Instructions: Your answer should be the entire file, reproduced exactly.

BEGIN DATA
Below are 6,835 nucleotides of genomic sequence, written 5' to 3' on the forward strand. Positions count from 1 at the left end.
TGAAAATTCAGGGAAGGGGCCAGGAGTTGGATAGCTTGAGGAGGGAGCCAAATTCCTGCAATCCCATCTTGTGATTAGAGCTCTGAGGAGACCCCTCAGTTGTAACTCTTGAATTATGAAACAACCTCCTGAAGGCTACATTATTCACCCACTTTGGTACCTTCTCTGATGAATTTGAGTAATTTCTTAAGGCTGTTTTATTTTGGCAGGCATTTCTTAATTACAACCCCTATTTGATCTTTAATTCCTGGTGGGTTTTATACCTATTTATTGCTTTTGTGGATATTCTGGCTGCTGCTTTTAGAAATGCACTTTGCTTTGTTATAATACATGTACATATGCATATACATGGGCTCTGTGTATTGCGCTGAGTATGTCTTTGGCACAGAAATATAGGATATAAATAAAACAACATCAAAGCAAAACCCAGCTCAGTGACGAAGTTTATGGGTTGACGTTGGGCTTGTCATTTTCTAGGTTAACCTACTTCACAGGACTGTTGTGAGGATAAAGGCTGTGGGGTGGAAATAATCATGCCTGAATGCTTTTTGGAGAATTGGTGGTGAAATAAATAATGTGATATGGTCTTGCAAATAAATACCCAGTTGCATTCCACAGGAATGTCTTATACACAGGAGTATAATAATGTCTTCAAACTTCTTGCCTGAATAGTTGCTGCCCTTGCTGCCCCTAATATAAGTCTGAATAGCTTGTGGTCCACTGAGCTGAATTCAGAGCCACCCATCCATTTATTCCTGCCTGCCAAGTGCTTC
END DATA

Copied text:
Below are 6,835 nucleotides of genomic sequence, written 5' to 3' on the forward strand. Positions count from 1 at the left end.
TGAAAATTCAGGGAAGGGGCCAGGAGTTGGATAGCTTGAGGAGGGAGCCAAATTCCTGCAATCCCATCTTGTGATTAGAGCTCTGAGGAGACCCCTCAGTTGTAACTCTTGAATTATGAAACAACCTCCTGAAGGCTACATTATTCACCCACTTTGGTACCTTCTCTGATGAATTTGAGTAATTTCTTAAGGCTGTTTTATTTTGGCAGGCATTTCTTAATTACAACCCCTATTTGATCTTTAATTCCTGGTGGGTTTTATACCTATTTATTGCTTTTGTGGATATTCTGGCTGCTGCTTTTAGAAATGCACTTTGCTTTGTTATAATACATGTACATATGCATATACATGGGCTCTGTGTATTGCGCTGAGTATGTCTTTGGCACAGAAATATAGGATATAAATAAAACAACATCAAAGCAAAACCCAGCTCAGTGACGAAGTTTATGGGTTGACGTTGGGCTTGTCATTTTCTAGGTTAACCTACTTCACAGGACTGTTGTGAGGATAAAGGCTGTGGGGTGGAAATAATCATGCCTGAATGCTTTTTGGAGAATTGGTGGTGAAATAAATAATGTGATATGGTCTTGCAAATAAATACCCAGTTGCATTCCACAGGAATGTCTTATACACAGGAGTATAATAATGTCTTCAAACTTCTTGCCTGAATAGTTGCTGCCCTTGCTGCCCCTAATATAAGTCTGAATAGCTTGTGGTCCACTGAGCTGAATTCAGAGCCACCCATCCATTTATTCCTGCCTGCCAAGTGCTTC